The Torah is a part of the community it’s red from and it’s celebrated alongside the other scrolls in that community. And it’s adorned with two crowns on the handles that are silver and they’re shaped as space shuttles. It’s a beautiful thing. Very cool, worth seeing if you’re in Houston.
Ilan Ramon was the 12th Jewish astronaut and he flew on Colombia in 2003. As the first Israeli astronaut, he took upon himself certain symbolic and spiritual significance to the meaning he would carry. Accordingly, he brought meaningful Jewish objects, and in particular, he took a tiny Torah that had survived the Nazi concentration camp Bergen Beltsin.
The story of that Torah is that a preteen befriended a rabbi in the concentration camp and the rabbi would spend a few moments studying Torah and Jewish culture with a young man every day until it was time to do a bar mitzvah, which they did in secret inside the bunks. Very quickly, early one morning, the rabbi had smuggled a tiny torah scroll into the camp and knowing he would not make it to live through the war, the rabbi gave the Torah scroll to the young man saying that he needs to keep this and preserve it to let people know what happened and to preserve and continue their culture. And that man was Joaquin Joseph, who went on to become a science professor in Israel. Ramon worked with Joseph on the mission and befriending each other and visiting his home and seeing this Torah and hearing its story, Ramon asked to bring it with him to space as a symbol. Additionally, Ilan Ramon had a microfiche to notch like the size of a credit card that was given to him by the President of Israel. Joseph recounts before he passed in 2008 that it was a symbol to Ramon that people can come from the depths of hell and emerge and find themselves venturing into outer space. It was the symbol of hope, the symbol of possibility, of real redemption.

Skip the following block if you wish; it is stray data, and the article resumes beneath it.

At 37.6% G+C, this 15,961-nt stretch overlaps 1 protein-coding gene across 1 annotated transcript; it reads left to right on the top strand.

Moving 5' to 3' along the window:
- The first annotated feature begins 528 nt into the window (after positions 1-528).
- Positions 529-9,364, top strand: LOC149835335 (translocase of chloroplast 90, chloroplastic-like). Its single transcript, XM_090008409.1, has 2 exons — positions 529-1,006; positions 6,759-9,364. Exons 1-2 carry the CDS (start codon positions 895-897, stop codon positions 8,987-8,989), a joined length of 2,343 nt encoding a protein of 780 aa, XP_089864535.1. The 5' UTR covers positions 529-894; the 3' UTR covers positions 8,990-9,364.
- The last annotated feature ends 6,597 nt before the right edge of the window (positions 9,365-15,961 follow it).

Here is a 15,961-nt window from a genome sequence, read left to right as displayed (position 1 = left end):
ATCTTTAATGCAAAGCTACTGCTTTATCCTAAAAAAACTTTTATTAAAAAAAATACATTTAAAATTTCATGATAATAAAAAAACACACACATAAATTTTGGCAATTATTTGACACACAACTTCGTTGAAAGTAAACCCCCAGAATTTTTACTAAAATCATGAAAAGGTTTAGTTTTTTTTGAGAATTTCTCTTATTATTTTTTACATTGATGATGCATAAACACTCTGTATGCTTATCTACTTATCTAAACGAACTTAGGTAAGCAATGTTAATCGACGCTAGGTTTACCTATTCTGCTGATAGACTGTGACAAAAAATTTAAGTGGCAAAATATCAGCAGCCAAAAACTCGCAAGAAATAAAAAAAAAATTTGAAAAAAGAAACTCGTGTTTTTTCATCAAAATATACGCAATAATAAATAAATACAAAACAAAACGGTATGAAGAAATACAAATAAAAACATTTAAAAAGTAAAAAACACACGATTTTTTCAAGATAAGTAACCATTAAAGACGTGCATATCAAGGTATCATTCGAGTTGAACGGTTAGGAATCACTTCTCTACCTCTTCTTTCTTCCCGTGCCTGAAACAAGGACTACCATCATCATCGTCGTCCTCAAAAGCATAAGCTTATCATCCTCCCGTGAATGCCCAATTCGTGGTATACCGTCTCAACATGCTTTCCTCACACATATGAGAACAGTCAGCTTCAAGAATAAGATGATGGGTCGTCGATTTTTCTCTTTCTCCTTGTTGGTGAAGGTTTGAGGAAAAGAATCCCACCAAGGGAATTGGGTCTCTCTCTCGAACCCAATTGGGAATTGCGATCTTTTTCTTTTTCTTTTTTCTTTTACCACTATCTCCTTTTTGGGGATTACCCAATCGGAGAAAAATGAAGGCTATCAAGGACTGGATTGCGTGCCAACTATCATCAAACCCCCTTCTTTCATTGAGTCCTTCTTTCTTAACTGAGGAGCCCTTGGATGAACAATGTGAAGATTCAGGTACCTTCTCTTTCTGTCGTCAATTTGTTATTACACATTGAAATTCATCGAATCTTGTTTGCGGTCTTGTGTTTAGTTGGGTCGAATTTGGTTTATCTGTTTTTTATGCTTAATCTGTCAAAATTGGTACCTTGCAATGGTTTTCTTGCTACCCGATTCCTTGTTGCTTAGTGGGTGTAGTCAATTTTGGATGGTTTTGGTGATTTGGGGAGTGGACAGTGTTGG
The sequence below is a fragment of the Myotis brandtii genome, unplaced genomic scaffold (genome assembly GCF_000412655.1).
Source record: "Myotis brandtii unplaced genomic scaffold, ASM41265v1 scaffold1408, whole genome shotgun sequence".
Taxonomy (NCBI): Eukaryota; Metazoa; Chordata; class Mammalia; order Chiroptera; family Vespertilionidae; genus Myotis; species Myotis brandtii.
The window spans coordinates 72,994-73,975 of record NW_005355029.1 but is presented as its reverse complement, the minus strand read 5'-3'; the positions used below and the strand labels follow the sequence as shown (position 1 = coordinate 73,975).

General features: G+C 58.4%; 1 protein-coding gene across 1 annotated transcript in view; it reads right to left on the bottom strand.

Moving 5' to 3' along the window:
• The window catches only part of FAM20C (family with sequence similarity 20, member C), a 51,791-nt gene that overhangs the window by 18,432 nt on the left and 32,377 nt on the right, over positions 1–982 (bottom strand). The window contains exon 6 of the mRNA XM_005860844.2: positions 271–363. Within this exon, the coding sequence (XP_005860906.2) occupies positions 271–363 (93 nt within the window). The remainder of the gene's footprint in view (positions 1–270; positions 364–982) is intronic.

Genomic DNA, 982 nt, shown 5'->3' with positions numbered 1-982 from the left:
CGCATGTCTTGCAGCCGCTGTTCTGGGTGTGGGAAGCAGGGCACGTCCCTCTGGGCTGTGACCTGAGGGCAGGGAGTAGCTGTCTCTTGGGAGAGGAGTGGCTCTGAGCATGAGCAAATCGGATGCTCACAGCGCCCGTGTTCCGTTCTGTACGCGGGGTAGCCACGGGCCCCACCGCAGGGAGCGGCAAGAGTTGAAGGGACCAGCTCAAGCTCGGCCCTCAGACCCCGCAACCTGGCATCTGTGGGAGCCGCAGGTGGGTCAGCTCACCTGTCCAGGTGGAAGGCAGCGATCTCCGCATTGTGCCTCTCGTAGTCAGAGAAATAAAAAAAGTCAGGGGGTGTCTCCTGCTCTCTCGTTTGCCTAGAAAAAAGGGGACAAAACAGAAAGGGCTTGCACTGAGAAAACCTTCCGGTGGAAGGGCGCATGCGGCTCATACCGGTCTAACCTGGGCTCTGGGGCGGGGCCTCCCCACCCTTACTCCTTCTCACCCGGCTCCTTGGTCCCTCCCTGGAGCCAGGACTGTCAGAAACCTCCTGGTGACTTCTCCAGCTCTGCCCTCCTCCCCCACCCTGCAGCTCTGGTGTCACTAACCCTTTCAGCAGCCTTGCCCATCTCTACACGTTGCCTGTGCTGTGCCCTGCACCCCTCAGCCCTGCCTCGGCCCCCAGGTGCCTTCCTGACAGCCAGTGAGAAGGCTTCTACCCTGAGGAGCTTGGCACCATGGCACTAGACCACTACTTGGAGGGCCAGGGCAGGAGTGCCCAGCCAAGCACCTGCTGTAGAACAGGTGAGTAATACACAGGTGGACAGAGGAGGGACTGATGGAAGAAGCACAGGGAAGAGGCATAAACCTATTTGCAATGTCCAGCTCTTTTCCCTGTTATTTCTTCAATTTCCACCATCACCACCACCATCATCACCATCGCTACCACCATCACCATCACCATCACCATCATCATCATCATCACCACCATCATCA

The space shuttle Columbia unfortunately saw a tragic end disintegrating during descent in 2003. Aboard was the Bergen Beltsin Torah. The shuttle flew 28 flights totaling 300 days in space. And of all those missions, two included a Torah. Columbia also carried into space the first female commander of an American space flight, the first European astronaut, the first female astronaut of Indian origin, and the first Israeli astronaut.
Columbia,The name comes from Columbus, as in Christopher Columbus, credited in popular mythology is discovering the Americas. In the narrative of the United States of America, colombia is this personified woman lighting the way. It’s fitting that a veteran craft with such a symbolic with name would carry a Torah to the heavens not once, but twice. Thank you for listening. This has been Space Midrash episode 13 titled Two Torahs on Columbia.